From a SURGEON!
Apr 7, 2009
Hi. This might sound silly coming from a SURGEON but here goes. About two weeks ago a patient jumped from the 4th floor of our hospital building to hit his head on the canopy. As me and my team were going to the building next for our rounds, we were the first to rush to see if we could help and i was the first person on the canopy to assist evacuation. He was bleeding from the mouth and coughing blood.
I asked someone to throw up a pair of gloves and asked the other people to turn this guy to the side. I dont remember touching him with ungloved hands apart from holding his hand as he was turned over. I dont think there was any blood on the hand...but everything was happening so fast.
We put him on a stretcher and i held an ambu mask to his face with my gloved right hand and pressed the ambubag with my other hand which did not have a glove on. the attendants secured him on the stretched in a minute and we lowered him to the ground...i took off my glove (right hand) and put on a fresh pair of gloves as we raced him to the resus ward as i attempted cardiac massage with my right hand (gloved again).
As we handed him over to the resus team we came to know he was HIV+ve and was admitted in the wards for some problem. i took off my gloves and examined myself:
I did NOT have any visible blood on any surface of my hands/fingers there was a small (about 5-7 sq mm) stain of blood on the lapel of my right shirt sleeve which had not gone through to the inner surface (the lapel being twin fold). This was confirmed on the spot by my other surgical team members.
We washed our hands with soap and water and poured sterilum (J&J) liberally and later cut off the sleeve that was stained.
I wear spectacles and they did not have any visible blood spots on them
My worry is: a. i have chapped nail-bed edges (no bleed/ooze as i can remember) b. what if the sleeve-stain had touched my skin at any point
The local ART clinic doc said i would not classify as being exposed but that if i was too worried i could start it...???
I started 2 drug (ZIDO+LAMI) ART within about 2 hours. and have been worrying to no end each morning and night as i take the medicines! They are causing me severe nausea and gastritis and extreme fatigue and shortness of breath even on walking a small distance.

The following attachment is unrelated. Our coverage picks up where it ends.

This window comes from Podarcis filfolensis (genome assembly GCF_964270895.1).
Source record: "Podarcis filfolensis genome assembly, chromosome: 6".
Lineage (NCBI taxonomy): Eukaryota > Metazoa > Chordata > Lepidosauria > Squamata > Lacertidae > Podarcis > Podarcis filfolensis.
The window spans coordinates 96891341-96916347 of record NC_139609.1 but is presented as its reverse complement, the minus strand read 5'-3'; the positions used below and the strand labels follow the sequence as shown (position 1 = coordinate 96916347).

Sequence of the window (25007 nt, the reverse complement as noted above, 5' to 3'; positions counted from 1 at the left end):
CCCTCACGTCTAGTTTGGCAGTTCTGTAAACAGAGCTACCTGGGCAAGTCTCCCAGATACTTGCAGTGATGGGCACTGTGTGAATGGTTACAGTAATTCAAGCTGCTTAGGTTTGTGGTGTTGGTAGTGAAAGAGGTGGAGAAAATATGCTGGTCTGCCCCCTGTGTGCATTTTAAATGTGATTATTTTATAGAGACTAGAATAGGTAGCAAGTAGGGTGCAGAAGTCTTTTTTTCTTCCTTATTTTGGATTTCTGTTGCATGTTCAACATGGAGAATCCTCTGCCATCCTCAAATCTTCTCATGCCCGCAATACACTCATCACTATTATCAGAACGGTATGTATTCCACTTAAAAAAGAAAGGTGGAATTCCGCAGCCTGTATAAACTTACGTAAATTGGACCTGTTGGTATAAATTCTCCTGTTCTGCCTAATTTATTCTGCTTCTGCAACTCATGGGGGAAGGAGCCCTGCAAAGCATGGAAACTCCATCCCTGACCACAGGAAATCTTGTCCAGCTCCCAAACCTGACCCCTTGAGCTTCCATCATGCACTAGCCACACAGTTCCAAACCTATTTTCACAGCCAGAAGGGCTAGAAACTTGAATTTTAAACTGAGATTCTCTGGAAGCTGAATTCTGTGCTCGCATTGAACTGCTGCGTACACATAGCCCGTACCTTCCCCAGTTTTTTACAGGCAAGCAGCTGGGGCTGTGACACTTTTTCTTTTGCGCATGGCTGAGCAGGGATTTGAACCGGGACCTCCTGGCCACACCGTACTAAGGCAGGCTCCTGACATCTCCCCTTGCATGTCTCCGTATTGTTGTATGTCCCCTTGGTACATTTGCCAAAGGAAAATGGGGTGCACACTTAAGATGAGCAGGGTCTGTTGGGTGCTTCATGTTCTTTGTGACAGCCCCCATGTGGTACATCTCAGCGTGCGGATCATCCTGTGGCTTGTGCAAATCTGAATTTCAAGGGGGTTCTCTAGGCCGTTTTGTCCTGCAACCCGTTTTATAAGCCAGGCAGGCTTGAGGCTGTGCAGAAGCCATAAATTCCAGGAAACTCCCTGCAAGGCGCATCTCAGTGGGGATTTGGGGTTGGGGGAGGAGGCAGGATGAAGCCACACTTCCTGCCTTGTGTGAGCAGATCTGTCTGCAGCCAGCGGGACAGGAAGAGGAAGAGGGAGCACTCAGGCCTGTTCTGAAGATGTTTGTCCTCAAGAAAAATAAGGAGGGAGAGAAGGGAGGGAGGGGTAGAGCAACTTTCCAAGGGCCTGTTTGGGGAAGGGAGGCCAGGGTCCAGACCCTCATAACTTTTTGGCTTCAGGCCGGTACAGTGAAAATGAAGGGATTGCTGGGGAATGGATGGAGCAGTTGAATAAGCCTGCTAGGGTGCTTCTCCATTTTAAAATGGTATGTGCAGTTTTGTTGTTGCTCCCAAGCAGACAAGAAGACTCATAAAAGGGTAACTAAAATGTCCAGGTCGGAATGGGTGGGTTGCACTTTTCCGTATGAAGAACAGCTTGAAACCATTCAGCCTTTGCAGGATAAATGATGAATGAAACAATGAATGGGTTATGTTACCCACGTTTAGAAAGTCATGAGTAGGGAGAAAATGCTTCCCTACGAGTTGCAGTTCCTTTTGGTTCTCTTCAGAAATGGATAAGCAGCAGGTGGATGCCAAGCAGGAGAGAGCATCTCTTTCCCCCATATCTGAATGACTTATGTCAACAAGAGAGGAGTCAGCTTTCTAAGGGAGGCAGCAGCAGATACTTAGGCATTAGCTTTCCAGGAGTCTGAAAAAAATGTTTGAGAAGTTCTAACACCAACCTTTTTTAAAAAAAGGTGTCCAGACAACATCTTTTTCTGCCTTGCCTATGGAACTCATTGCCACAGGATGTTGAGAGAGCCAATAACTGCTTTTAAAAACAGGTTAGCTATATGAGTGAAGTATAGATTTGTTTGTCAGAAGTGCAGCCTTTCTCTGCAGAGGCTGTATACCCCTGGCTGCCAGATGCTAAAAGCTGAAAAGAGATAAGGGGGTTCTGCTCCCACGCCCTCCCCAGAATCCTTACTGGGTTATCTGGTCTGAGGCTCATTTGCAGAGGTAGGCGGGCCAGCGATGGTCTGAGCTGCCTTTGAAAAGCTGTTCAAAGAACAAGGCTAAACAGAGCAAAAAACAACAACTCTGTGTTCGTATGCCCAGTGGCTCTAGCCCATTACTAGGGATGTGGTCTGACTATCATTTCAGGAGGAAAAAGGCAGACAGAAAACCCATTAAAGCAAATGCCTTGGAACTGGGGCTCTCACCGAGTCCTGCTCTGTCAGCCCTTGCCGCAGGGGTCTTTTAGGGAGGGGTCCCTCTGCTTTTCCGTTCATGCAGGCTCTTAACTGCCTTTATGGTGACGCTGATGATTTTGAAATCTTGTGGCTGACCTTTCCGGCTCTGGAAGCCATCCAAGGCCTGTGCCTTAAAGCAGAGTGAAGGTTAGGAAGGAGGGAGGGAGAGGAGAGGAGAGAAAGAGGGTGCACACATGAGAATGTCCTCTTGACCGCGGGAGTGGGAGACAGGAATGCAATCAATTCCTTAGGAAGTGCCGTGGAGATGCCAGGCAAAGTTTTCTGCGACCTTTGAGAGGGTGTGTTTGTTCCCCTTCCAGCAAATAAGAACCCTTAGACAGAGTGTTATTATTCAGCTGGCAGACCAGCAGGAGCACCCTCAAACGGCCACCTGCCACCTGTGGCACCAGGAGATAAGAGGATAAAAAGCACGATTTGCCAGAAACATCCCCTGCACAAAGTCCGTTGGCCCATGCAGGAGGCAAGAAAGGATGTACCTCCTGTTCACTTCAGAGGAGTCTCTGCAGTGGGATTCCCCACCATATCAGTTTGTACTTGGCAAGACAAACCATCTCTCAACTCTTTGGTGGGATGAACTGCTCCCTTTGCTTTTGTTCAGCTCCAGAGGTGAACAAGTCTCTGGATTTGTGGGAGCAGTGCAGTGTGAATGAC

Please tell me do i have ANY risk whatsoever?
I'm VERY VERY WORRIED!!!
Response from Dr. Frascino
The patient jumped out the 4th floor window of the hospital and hit his head on the canopy just as your surgical team was walking by on your way to make rounds? That sounds like it could be an episode of Grey's Anatomy! Hey, maybe you should send them the idea!?!
So surgeon, exactly where were you during medical school and internship when the risk of bloodborne diseases was taught? I find it hard to believe you've made it all the way to your surgical residency without such basic knowledge. I wouldn't allow a first-year medical student onto the wards without a working knowledge of the risks involved in treating patients! Surgeon, it's time you put your scalpel down and do some long overdue remedial work related to occupational exposures to bloodborne pathogens! It might even save your life someday.
The HIV-acquisition risk from the events you describe is nonexistent. Your "ART clinic doc" should have been much more emphatic with his recommendation that post-exposure prophylaxis was not warranted! Regarding your HIV risk, even if splattered with blood, HIV cannot permeate intact skin. Your "chapped (no bleed/ooze) nail-bed edges" would not be an HIV risk. Cutting off the sleeve of your shirt was pure lunacy and the waste of a perfectly good shirt! If the sleeve-stain touched your skin, there would be no HIV risk. (You behaved just like that old surgeon stereotype: cut first, think later!)
Regarding your Combivir (zidovudine/AZT plus lamivudine/3TC), your experience is not uncommon and a good reminder to the readers of this forum that PEP is no picnic. Nausea is common with AZT (zidovudine). AZT can also cause anemia, which in turn can cause fatigue, exercise intolerance and shortness of breath.
My advice would be to discontinue PEP and follow the testing guidelines for an occupational exposure (baseline, six weeks, three months and six months from the date of exposure). If you choose to continue a full 28-day course of PEP, you should check your hemoglobin without delay to see if you have AZT-induced anemia.
Hotdoc, you can read much more about occupational HIV exposures, PEP and ART side effects in the archives. Take a look. And don't forget your refresher course on occupational exposures.
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